Arachne Jericho
5. arachnejericho

The PDFs look to already be formatted for smaller screens, which is pleasant for readers that support PDF. The free samples have no DRM.
Arachne Jericho
6. arachnejericho
By the by, good news for Kindle and iPhone folk!

The Suvudu free library books are also available for the price of $0.00 in the Kindle store.

Example here.

And yeah. DRM. But on the other hand, reflowable text and available for Kindlers and iPhoners.

The Sony Reader screens seem to have been fitted for by the PDFs.

So that covers the three audiences I have a kinship for. :)
Rich Rennicks
7. RichR

Thanks for the tip. I just downloaded the Kindle app for iPhone and Blood Engines (T.A. Pratt's Marla Mason books are fab). Glad to have a cool book to road test the Kindle app with.


Blue Tyson
8. BlueTyson
The downloads from the website have no DRM. Basic PDF to text, import into mobipocket desktop reader etc. all worked fine.
Blue Tyson
10. BlueTyson

Yeah, absolutely they do. Was just pointing out that I looked at it, and found 'em DRM free. The to text thing just quick and easy check.

Also an be fun for Wordles and stuff like that, too.
Arachne Jericho
11. arachnejericho
@BlueTyson #10 -

Ah, gotcha. Wordles on eBooks - now that's something you can't do (easily) on a dead tree version. :)
Jon Severinsson
12. jonno
I just downloaded all of them from the links above and went on to start reading Assassin’s Apprentice. Guess my surprise when I found that it was a low-resolution scan, probably of a paperback, complete with smudges.

Not exactly what I want from an official ebook. Random House just got a big, fat, red warning label in my head saying: Do not pay for anything without inspecting the product first!

Looking through the rest of the books, Red Mars seams to be the same poor deal, but the rest are better, though not quite as well done as the free Tor books was...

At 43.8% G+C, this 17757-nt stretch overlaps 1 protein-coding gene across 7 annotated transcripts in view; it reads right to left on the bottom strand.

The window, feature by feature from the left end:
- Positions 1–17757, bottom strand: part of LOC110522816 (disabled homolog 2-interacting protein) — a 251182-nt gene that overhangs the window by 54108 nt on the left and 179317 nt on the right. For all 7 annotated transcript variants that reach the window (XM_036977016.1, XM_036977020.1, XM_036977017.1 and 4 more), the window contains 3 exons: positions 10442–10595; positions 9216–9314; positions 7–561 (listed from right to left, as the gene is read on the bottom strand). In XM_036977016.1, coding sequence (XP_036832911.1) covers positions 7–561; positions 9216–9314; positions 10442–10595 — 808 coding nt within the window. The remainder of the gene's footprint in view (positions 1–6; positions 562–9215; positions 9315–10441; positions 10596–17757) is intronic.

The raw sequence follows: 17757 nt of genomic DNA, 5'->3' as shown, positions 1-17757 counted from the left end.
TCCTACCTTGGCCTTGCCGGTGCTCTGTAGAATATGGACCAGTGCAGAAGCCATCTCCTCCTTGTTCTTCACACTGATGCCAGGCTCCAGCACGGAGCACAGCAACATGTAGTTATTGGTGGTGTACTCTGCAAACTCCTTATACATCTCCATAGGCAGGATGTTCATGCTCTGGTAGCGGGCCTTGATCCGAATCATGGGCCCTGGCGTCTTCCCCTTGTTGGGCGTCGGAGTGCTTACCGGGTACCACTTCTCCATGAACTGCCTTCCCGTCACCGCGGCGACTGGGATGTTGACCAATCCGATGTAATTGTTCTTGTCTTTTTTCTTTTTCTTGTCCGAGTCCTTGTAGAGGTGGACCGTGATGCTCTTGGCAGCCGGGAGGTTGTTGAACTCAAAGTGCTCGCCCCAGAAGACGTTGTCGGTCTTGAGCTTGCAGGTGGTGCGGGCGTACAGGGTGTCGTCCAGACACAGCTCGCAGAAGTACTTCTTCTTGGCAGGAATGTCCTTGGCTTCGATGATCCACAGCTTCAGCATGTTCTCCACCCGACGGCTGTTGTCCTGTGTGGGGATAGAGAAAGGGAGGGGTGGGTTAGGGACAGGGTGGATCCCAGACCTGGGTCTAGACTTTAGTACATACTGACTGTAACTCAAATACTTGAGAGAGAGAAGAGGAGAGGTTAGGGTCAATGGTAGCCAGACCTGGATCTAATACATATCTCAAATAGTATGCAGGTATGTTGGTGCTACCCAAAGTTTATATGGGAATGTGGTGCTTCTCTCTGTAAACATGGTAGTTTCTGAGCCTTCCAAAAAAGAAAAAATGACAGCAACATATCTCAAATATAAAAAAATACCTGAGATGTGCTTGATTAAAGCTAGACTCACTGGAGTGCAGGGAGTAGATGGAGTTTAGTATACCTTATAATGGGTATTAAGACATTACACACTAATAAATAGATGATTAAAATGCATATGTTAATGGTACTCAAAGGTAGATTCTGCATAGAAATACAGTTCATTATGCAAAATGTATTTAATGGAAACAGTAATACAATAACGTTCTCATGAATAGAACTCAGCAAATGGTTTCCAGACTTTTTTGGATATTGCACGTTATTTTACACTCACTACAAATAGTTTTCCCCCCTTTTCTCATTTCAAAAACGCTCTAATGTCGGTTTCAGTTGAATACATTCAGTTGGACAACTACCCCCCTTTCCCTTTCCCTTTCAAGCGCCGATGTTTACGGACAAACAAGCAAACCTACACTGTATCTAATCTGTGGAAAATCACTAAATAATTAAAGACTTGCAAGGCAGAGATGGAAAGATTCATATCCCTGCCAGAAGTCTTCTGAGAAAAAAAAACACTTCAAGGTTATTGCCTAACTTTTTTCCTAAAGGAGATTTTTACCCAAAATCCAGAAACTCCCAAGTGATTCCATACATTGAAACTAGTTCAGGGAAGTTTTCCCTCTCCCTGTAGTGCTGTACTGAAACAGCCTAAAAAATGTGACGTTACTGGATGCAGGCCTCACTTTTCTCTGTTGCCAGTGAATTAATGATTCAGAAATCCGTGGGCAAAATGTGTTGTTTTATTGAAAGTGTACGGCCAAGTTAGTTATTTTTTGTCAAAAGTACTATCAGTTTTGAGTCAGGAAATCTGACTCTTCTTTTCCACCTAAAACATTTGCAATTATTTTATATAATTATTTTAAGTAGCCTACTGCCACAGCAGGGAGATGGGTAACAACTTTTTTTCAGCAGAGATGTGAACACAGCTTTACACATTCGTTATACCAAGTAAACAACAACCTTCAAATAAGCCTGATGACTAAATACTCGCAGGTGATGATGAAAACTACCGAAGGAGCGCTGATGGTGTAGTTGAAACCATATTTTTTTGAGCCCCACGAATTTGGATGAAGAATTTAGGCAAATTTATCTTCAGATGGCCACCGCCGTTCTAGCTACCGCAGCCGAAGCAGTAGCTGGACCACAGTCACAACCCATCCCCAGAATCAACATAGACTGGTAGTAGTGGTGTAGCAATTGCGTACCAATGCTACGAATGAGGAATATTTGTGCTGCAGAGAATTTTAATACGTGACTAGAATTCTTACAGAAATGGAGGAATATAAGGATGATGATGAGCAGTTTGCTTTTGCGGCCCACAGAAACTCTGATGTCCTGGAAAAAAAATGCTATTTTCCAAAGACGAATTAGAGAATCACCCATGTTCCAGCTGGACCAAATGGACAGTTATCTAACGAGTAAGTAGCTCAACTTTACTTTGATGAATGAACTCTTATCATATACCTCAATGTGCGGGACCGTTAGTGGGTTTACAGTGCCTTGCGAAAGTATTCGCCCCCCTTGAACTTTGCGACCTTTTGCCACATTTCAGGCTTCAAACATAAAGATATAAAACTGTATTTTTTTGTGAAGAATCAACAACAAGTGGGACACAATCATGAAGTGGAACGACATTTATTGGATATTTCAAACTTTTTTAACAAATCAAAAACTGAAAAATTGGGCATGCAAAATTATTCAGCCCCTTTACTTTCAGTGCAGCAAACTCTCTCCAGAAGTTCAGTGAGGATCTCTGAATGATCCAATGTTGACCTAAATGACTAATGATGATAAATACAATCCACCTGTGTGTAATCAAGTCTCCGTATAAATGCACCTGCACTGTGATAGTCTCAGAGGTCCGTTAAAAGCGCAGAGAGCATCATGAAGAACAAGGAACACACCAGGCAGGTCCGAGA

Pablo Defendini
13. pablodefendini

In all fairness, we've had our share of scanned PDFs put up for download, especially at the beginning. Sometimes that's all that's available, and the conversion into a "real" PDF is just too costly, since it would basically entail re-composing the entire book. It sounds ridiculous, since I'm sure any one of the people commenting in this thread (myself included) could do a completely competent conversion to ePub or Mobi from scanned, OCR'ed PDF in a handful of hours, but you're talking about a large publisher that deals in economies of scale. Taking each book on a case-by-case basis—or developing a workflow based on possibly out-of-print backlist titles that are only available as scanned PDFs instead of new, frontlist titles where they do have digital assets—simply isn't the most financially tenable tack.

Obviously I'm speculating here, since I'm not privvy to the goings-on at Random House, but that's been our experience here at Tor and Macmillan. Does it suck? Hell yes. But there's very little that can be done about it in the short run, in many cases.
Jon Severinsson
14. jonno

Well, I'm not saying they don't have a good excuse, only that their books is way worse than the Watch-the-Sky books from Tor, which is the quality I have come to expect and love.
Eugene Myers
15. ecmyers
Fortunately, these PDFs look fine on my Eee-reader (the Asus Eee 701, which cost about the same as the Kindle and Sony reader, but does a lot more).
Blue Tyson
16. BlueTyson
These aren't old and unavailable though, as you can buy Red Mars, Blood Engines, His Majesty's Dragon etc. in multiple formats already.

So for those, conversion that is needed is basically nil, apart from doing a basic html variety.

Arachne Jericho
17. arachnejericho
Just popping on by to say that the Harry Turtledove book has joined the rest on the $0.00 rack at the Kindle store.

Here he is.

Belay that, it's the last book in the series, not the first. Methinks it a mistake.
Arachne Jericho
18. arachnejericho
Okay, now the right first book in the series is up in the Kindle store for free too.

Here it be.